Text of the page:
You could try searching by entering the names of the towns where you'll be staying, followed by "folk club". For instance, "Stirling Folk Club". That would give you a list of their upcoming concerts and sessions. You could also try www.datathistle.com and highlight "folk". Sandy Bell's in Edinburgh was, and probably still is, the place to go for all things folk music related. You could always give them a shout, or stop in, to see what's happening. Or you could call Greentrax Records at 01875 814155 to find out if any of their artists are performing in Scotland.

I hope that you find lots of good music (and no Beatles' covers!) on your holiday. Have a wonderful time!

All the best,

Mike (Auchterless)

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1652 posts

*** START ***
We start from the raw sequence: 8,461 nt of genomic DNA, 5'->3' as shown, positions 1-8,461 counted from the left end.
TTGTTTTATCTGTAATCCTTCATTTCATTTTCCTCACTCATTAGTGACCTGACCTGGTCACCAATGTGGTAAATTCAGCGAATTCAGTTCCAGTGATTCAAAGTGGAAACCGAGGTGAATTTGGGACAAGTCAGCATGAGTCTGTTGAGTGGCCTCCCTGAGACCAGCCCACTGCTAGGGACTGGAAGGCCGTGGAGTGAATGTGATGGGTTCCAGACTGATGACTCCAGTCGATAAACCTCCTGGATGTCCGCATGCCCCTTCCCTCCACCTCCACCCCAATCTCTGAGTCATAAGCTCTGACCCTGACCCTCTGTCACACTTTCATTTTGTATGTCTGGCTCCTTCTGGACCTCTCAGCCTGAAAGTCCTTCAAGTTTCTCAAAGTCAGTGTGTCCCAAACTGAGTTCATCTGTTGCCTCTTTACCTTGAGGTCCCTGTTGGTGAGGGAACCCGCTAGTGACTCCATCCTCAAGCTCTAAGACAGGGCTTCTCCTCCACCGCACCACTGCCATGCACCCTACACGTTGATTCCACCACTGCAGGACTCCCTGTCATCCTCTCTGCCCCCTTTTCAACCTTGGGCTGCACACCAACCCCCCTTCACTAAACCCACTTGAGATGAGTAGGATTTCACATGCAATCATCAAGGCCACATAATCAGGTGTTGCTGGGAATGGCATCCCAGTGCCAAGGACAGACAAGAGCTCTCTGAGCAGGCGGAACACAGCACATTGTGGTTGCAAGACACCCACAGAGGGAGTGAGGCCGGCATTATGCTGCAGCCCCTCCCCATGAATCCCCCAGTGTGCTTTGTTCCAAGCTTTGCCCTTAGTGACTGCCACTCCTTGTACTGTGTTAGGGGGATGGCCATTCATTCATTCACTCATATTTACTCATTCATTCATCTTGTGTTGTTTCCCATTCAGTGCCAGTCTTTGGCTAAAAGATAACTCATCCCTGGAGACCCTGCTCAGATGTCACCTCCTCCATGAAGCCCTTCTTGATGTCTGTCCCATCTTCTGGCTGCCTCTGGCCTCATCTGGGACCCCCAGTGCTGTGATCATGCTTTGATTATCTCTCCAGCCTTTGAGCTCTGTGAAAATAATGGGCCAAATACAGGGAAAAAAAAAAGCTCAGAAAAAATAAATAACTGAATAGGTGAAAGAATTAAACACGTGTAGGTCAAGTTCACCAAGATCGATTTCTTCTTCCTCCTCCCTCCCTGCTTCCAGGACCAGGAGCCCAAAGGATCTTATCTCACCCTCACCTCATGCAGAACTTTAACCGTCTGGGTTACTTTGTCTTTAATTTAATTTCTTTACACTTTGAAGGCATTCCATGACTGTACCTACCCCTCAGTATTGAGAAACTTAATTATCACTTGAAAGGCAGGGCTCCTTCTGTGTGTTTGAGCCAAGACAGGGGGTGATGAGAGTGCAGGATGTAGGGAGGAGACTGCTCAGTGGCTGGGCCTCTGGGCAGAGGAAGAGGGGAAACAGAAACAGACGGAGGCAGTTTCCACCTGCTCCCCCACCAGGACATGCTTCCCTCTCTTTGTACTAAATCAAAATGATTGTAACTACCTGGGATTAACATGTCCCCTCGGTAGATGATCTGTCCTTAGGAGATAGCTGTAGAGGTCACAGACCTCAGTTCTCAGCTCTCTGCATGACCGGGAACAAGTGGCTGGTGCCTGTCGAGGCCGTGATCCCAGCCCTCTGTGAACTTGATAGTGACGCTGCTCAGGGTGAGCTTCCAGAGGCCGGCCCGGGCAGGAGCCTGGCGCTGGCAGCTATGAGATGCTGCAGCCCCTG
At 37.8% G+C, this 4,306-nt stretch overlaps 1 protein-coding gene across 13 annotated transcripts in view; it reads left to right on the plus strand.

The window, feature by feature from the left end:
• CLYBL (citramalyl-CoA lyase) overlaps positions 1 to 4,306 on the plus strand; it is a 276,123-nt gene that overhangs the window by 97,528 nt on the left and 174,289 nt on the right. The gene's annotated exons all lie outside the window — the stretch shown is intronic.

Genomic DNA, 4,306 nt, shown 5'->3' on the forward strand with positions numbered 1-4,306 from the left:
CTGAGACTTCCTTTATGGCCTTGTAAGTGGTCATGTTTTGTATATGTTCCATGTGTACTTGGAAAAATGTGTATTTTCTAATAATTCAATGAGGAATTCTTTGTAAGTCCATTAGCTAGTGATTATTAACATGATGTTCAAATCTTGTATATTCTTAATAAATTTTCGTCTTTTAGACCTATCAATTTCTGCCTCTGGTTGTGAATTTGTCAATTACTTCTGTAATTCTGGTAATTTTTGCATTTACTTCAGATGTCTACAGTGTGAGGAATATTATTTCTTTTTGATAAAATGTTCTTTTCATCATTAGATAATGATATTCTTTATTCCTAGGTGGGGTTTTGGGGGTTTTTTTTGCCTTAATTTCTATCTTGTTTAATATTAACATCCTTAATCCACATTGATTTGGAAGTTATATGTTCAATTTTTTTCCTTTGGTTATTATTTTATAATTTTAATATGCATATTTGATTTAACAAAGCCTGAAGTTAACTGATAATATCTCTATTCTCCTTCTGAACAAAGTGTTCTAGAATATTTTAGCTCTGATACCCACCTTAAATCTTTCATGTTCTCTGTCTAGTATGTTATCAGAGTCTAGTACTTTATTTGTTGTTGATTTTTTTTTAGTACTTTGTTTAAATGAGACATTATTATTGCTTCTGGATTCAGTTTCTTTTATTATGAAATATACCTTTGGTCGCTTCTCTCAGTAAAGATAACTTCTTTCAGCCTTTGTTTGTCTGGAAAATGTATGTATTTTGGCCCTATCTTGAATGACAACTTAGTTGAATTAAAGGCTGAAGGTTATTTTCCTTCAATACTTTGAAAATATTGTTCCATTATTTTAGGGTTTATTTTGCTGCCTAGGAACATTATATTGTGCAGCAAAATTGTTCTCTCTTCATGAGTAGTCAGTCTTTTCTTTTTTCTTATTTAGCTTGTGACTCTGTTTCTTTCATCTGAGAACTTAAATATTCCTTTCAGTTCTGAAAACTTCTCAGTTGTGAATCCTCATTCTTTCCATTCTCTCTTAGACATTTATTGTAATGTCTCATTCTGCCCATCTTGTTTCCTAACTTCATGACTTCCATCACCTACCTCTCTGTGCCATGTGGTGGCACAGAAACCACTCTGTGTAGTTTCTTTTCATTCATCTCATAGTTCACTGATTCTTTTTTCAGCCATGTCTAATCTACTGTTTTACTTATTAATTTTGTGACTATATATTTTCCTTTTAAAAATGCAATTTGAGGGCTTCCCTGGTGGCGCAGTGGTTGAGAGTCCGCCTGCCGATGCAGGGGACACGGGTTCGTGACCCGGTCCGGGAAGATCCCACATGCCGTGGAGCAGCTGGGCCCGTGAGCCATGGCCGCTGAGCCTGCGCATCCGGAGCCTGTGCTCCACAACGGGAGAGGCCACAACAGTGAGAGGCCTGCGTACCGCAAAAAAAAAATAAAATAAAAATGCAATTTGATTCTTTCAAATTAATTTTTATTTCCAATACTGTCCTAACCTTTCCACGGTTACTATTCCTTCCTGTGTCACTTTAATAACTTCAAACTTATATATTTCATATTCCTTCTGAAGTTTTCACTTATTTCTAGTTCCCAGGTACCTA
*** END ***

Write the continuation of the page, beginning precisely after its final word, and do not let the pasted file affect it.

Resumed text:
Mardee, thank you so much for this information. I have put Sandy Bells in our itinerary!
Thanks,
Karen

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1352 posts

Gellions Bar (spell?) in Inverness was fun. Traditional music by a solo guitarist at the time of my Visit in Oct2022

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6803 posts

Thank you all!

Steven, I'm familiar with Pamela's posts - I found some when I was searching. She had posted about the scottish-folk-music website (now defunct) that jjgurley mentioned. I will listen to that music - thanks!

Mike, you hit one out of the park again - that's a great idea about doing a search for "town + folk club"! I've found several so far - some unfortunately do not jive with my schedule but I'm hoping. There was one for a band called Shooglenifty that looks really interesting but they are playing the day AFTER I will be driving through that area (Findhorn/Kinloss). Sigh. https://www.wegottickets.com/event/568510